Community health workers are crucial to global health campaigns, including in the COVID-19 pandemic. Peter Sands, Executive Director of The Global Fund to Fight AIDS, Tuberculosis and Malaria, highlighted the critical role of frontline community health workers in delivering vaccines to those who need it.
Former President of the Republic of Liberia Ellen Johnson Sirleaf drew from her country’s experience during the 2014 Ebola Virus outbreak. At that time, the health system was caught off guard but underwent a turning point when they shifted to a community-based approach. They were successful in ending the outbreak but also in addressing other diseases by engaging the community and empowering health workers. Communities with community engagement have had better results in COVID-19 containment, President Sirleaf continued, as well as improved vaccine delivery and uptake. Building resilient health systems, as in Liberia, can help mitigate an emergency before it starts. President Sirleaf reiterated that no single individual or institution can do this alone; uplifting a community healthcare workforce requires mutual creativity and decisiveness, and partnerships with private enterprise, governments, and nonprofits.
Raj Panjabi, U.S. Global Malaria Coordinator for the U.S. Agency for International Development, wants the world to better support community health workers because those closest to the community bring care to those who need it most. Community health workers, he continued, have detected more than 2 billion fevers worldwide—the largest fever surveillance program in the world. These same trusted neighbors are critical for communities and make the world safer.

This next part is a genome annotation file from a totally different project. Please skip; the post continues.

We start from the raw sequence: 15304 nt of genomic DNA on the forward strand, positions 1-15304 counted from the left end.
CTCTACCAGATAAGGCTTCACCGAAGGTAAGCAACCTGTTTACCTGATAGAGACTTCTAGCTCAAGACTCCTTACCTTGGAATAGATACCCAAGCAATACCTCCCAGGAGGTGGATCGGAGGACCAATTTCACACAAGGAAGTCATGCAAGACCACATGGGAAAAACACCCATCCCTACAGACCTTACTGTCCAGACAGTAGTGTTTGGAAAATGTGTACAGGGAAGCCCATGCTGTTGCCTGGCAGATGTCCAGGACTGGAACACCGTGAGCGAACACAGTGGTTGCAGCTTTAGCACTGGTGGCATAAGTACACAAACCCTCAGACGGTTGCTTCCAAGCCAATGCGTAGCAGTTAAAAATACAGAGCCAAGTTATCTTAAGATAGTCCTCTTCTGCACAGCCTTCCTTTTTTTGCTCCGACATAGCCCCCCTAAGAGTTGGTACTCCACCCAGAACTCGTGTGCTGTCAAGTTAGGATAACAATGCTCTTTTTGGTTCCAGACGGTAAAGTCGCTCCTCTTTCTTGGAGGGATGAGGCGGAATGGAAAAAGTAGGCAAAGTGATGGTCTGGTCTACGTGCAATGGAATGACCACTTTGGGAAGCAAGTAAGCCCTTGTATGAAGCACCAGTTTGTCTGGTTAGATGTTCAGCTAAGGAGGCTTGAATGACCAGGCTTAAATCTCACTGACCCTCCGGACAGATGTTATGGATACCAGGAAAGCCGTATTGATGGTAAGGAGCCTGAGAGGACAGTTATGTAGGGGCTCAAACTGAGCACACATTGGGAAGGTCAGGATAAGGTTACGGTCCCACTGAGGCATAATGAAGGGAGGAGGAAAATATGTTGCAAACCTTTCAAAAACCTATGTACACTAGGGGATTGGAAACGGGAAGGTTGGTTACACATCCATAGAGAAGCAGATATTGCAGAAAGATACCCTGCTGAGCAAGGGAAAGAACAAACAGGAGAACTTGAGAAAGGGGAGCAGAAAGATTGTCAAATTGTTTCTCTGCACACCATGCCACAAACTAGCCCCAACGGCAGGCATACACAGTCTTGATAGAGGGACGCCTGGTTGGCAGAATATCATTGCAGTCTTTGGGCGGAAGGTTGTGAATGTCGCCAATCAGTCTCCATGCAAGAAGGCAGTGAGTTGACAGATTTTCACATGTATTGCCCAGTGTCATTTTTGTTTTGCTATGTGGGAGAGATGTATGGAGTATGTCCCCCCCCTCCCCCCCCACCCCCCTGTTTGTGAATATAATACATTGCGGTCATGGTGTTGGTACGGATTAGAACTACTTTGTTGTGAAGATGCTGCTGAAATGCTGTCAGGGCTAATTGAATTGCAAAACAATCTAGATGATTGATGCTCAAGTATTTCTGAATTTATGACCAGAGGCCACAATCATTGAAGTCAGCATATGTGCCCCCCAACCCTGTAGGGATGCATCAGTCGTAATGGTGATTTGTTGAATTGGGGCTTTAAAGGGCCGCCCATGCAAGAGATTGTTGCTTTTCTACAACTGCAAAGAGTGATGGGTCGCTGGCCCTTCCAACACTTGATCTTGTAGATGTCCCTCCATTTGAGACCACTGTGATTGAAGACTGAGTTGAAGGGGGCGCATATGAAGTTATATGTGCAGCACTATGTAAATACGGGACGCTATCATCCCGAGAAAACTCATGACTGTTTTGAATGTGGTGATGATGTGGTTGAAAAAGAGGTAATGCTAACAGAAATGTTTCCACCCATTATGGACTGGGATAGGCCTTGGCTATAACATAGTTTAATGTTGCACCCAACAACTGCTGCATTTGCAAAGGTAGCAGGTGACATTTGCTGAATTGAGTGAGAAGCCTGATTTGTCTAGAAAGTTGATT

Good ideas and intentions are not sufficient, President Sirleaf reminded the audience. There must be concrete actions to take up and support the challenge of building a healthy community. A healthier and safer world is possible through community healthcare investment.
Ideas and good intentions are not enough. Ideas must be met with political willingness and collaborative action.
Ellen Johnson Sirleaf
The harsh reality is that however much we have tried, we are not going to get back on track against HIV, TB, and malaria until we collectively have got on top of this new pandemic.
Alarms—those early warning signs of the next pandemic—don’t ring themselves. Health workers do.